Exploring the forests of the Smoky Mountains

Exploring the forests of the Smoky Mountains

I have now been working in the Smokies a little over 2 weeks! I have already learned a lot in the short amount of time I’ve been here. In helping out with spruce-fir monitoring, I feel like I have already improved in skills including plant ID, data collection, and using fieldwork equipment. I have also gained much more knowledge about backcountry safety, navigation, and the local flora and fauna here in Tennessee.

As mentioned in my previous post, I am helping with a long-term vegetation monitoring project on spruce-fir forests here in the southern Appalachians. Field days typically consist of us driving and hiking out to a plot, running transect tapes to create our plot boundaries, re-tagging trees, and recording data on the tree species, dbh, crown condition, and crown position. We also collect data on seedlings and saplings to monitor recruitment, as well as down and dead trees to monitor mortality.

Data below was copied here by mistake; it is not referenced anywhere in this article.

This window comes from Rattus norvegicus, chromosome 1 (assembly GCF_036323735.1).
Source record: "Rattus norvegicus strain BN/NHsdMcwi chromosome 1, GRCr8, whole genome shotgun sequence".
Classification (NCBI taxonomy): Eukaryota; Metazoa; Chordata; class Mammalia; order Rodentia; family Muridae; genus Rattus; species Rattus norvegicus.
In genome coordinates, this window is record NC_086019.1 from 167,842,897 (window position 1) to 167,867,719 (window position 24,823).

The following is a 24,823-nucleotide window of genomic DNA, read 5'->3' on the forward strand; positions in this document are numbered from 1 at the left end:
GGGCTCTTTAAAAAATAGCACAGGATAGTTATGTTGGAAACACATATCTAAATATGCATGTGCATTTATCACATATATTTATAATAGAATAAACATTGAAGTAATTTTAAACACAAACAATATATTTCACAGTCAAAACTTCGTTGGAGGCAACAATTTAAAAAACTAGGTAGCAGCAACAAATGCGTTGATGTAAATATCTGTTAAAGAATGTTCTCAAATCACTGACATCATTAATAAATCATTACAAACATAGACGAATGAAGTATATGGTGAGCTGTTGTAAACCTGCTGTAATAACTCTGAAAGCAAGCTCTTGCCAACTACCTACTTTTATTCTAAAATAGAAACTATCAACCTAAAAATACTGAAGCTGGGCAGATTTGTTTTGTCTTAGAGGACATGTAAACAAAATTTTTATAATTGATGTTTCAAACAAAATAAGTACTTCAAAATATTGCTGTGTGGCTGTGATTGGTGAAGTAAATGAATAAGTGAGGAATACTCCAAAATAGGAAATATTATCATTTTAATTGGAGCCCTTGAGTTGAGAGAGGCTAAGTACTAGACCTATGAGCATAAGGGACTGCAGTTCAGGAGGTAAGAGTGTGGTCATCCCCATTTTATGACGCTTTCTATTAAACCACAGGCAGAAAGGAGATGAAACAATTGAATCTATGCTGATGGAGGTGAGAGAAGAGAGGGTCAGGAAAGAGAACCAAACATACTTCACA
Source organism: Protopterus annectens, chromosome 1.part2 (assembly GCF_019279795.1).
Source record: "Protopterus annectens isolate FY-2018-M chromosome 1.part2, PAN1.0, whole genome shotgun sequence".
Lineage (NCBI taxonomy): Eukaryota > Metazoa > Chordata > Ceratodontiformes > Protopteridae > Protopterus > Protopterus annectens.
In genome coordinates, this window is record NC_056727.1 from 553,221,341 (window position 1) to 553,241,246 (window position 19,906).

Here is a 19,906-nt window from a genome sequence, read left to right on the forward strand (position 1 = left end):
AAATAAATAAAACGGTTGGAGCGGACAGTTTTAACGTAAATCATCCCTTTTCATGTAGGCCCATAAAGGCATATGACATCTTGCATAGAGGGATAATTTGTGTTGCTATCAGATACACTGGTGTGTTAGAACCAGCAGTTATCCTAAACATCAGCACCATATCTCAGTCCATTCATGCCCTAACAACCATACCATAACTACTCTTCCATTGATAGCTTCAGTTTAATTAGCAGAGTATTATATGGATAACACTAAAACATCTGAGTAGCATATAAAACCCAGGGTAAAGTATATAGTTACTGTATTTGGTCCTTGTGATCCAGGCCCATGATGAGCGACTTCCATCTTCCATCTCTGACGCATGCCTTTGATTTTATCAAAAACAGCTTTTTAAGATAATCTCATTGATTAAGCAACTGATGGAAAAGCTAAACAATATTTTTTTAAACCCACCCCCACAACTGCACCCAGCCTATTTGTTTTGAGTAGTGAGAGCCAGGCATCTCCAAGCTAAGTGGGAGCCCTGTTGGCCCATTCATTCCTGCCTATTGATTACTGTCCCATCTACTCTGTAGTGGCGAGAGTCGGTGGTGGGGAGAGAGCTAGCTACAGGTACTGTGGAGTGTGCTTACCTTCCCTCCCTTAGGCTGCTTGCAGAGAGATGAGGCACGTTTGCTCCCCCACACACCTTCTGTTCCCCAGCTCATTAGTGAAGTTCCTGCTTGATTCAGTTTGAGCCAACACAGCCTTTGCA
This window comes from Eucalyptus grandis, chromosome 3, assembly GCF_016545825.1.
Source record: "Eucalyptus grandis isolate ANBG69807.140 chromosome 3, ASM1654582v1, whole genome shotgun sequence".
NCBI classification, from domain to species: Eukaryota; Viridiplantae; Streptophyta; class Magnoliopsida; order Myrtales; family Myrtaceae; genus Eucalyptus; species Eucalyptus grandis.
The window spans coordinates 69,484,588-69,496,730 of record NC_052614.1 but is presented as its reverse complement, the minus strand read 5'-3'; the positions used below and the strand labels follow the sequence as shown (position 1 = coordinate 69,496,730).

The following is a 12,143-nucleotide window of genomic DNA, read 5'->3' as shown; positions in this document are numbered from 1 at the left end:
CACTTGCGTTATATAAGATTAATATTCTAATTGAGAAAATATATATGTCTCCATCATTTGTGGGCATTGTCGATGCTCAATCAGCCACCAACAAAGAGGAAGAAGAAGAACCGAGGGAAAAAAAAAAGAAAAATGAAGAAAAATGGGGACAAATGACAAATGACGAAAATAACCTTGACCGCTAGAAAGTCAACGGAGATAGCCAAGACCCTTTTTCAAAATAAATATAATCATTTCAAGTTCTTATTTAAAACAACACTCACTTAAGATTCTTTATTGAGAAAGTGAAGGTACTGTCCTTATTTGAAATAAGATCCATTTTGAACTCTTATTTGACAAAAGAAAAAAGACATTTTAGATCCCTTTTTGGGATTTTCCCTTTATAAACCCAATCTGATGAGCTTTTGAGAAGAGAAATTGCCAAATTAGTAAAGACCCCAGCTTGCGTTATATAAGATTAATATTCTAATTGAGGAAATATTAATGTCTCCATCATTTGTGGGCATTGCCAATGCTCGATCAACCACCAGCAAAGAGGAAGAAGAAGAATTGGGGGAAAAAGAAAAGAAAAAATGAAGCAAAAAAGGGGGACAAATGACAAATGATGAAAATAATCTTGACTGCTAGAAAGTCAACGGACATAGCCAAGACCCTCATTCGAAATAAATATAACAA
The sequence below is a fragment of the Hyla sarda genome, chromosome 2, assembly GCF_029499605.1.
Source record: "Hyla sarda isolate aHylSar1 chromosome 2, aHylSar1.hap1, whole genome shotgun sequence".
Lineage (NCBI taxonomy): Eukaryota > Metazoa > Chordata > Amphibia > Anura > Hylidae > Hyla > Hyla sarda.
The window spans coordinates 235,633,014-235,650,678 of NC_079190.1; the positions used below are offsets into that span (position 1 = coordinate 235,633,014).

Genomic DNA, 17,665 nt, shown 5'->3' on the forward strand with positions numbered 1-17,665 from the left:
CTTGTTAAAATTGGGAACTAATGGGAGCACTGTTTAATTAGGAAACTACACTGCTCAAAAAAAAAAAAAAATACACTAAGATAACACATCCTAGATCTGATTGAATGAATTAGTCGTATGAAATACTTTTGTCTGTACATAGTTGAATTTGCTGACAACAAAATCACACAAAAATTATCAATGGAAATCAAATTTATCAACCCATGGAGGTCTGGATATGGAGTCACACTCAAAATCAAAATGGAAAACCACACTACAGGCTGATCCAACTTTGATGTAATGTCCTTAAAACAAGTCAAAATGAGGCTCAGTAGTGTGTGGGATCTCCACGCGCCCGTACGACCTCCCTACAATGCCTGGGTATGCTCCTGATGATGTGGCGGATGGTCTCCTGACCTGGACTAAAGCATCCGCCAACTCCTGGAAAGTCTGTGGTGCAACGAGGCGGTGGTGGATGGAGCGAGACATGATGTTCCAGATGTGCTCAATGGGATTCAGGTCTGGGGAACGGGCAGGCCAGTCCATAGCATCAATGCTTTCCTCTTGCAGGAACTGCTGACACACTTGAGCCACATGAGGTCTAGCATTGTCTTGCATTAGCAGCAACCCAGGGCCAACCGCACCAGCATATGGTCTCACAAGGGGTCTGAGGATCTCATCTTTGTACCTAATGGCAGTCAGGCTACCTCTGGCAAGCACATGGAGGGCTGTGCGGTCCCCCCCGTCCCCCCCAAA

My favorite part about living in the park is being able to easily go out and explore all the different hiking trails on the weekends! While there’s definitely more trails in the park than I could possibly hike in my short three months here, I am trying to complete as many as possible during my stay. One of my favorites so far has been Andrew’s Bald. Andrew’s Bald is one of the two grassy balds in the entire park. A bald is an open meadow located on mountain crests consisting of little to no tree cover. Often consisting mainly of shrubs and grasses, the balds are great destinations to see wildflowers in the spring and early summer. When I hiked up to Andrew’s bald, the flame azaleas were still coming out, with probably about half still in the process of blooming, but the rhododendron were basically in full bloom!

Had the whole bald to myself!
Beautiful view from the bald
Blooming flame azaleas (orange) and Catawba rhododendron (pink)
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